Your space needn’t be an Instagram-worthy design mecca. Whether you’re working at a kitchen table, a coffee table or a shared desk, here are some materials to keep on hand to help you avoid losing time on repeatedly searching for and gathering what you need: paper/notebooks, pens/pencils, a highlighter, good lighting, a pair of glasses, folders, a comfortable chair, a work surface, your chargers, an extension cord and a way to store these items in between work sessions.

If you’re thinking, "Uh, hello, isn’t this obvious?" I understand. Sometimes, though, there is a gap between knowing what to do and taking the time to do it. I know this to be true from my own life as well as my experience with others. Confession: If I had a penny for every time I lamented wasting precious time on this scenario as well as for when I’ve heard others do the same, I’d be on a fully staffed yacht sailing somewhere on the Mediterranean.

For people who prefer working paperless, make sure you organize your virtual space. Create dedicated, clearly labeled job search folders. Develop digital "to do" lists and take time to leverage software and app functionality to support efficiency. I recently discovered OneNote, thanks to a colleague. I’d used other Office products but never even glanced at OneNote before. It is now my organizing go-to! Find what works for you and use it to save time.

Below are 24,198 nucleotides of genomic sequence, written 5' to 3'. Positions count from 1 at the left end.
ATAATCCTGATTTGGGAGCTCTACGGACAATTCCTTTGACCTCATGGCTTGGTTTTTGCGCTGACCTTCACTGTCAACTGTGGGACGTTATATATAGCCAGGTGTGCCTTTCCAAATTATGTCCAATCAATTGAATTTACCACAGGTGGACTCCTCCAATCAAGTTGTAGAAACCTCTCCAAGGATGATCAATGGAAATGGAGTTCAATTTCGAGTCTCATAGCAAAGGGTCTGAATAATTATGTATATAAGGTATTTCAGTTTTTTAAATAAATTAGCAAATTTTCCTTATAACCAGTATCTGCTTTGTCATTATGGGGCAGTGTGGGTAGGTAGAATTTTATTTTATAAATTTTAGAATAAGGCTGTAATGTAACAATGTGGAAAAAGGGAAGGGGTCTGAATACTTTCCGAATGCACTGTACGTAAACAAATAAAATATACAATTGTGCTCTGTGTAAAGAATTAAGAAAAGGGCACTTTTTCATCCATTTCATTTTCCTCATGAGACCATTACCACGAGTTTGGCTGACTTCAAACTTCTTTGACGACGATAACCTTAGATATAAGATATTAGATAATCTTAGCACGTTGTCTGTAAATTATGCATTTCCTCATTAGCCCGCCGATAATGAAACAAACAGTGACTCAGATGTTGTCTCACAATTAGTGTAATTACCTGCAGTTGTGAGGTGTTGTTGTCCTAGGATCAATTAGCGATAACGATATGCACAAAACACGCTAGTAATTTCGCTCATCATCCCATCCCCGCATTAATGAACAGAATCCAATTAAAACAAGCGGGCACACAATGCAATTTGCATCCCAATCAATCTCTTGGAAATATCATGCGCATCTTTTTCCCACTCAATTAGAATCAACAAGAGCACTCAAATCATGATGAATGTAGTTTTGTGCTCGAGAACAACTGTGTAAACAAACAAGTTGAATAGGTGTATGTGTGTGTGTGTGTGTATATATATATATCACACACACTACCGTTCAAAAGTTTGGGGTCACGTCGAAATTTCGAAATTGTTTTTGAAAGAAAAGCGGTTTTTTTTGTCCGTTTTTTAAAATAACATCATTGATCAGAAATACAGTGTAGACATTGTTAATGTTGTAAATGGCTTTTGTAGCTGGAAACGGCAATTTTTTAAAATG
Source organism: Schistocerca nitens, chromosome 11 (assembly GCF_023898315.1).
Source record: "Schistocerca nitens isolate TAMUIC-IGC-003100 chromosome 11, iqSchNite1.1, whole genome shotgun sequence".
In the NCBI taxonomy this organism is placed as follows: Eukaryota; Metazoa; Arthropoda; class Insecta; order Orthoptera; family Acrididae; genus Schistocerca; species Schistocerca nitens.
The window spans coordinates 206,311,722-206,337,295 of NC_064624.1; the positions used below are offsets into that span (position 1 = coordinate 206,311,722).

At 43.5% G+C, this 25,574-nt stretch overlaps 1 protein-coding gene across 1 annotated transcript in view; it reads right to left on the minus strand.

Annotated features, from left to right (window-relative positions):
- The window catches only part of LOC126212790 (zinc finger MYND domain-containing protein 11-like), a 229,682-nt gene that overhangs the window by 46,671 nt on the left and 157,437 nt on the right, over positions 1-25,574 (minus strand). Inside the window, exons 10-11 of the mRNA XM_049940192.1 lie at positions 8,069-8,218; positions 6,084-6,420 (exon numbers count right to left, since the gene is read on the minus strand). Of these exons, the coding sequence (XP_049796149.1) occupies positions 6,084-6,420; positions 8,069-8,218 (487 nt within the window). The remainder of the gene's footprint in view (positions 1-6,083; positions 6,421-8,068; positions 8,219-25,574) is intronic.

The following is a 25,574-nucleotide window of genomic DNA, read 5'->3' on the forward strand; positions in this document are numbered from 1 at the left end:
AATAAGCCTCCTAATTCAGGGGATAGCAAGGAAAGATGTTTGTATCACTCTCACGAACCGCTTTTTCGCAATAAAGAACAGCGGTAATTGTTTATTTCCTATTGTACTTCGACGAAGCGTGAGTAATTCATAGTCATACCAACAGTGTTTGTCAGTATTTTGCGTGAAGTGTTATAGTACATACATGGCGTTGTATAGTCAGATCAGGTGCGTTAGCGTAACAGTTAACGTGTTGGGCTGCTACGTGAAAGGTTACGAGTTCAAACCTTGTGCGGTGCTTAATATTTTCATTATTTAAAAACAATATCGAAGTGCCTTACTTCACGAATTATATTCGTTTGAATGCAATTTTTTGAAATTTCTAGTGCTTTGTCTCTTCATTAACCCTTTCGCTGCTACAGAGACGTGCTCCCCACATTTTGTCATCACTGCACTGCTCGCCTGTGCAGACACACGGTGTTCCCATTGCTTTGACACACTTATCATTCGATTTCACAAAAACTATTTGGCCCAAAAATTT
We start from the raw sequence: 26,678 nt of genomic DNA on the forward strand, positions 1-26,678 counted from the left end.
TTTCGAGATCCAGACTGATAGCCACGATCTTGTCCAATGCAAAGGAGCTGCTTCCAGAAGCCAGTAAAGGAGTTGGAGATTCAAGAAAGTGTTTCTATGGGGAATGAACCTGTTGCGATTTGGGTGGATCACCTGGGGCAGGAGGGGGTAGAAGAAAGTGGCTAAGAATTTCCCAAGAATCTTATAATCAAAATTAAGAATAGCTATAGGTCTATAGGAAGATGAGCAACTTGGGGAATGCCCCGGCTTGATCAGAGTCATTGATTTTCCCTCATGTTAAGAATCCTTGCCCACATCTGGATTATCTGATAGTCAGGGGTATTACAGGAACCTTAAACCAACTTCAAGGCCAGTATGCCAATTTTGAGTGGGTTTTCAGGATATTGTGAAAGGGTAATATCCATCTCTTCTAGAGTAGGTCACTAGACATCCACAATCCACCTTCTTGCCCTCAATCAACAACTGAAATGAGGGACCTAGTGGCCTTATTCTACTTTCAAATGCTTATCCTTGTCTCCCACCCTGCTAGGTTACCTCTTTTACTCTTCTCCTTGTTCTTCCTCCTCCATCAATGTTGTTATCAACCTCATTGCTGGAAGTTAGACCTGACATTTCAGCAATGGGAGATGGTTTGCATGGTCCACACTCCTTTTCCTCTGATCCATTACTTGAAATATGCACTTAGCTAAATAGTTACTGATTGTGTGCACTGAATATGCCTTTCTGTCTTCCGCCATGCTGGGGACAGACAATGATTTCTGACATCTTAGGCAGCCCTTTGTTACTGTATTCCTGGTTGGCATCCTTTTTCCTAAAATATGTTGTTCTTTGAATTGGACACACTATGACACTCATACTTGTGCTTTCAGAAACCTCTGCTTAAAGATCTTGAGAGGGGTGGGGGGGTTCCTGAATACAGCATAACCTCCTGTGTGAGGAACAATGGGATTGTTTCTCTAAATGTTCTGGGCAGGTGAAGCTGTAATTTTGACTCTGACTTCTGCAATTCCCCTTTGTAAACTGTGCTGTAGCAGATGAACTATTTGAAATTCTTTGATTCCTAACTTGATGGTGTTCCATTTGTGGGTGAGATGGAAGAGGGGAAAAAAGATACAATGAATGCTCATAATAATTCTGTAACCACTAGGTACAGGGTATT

3) Create a personal board of directors

Just as corporations and nonprofits have a team of advisors who help set course, inform strategy and provide subject matter expertise, so too can you!

For someone in career relaunch mode, having a dedicated group can be especially helpful when navigating the job search journey. Think about people you know who might serve as an Encourager or a Connector. Other important people to think about are Knowledge Holders (people with insight into your targeted field) and Former Colleagues (those who can speak to your abilities and contributions and remind you of these in case you’ve forgotten).

4) Explore the possibilities

In addition to academic advisors who work closely with students to explore and develop individualized plans for relaunching your career that align coursework with future goals, University of Phoenix has a dedicated team of career advisors who are skilled in supporting students as they pursue career goals.

Providing a full array of career services, we help students with everything from assessments and career exploration to job search preparation and strategy (including resumé feedback, interview preparation, search strategy, networking insight, leveraging LinkedIn®, professional branding and much more). Working with someone who can shine the flashlight on the path ahead and serve as a guide/Sherpa can be so powerful — and we career advisors are here to do that for you.

Helping prepare you for your career is important to us. That’s why we’ve committed to offering Career Services for Life®. To learn more about career tools, resources and support — including access to career advisors — visit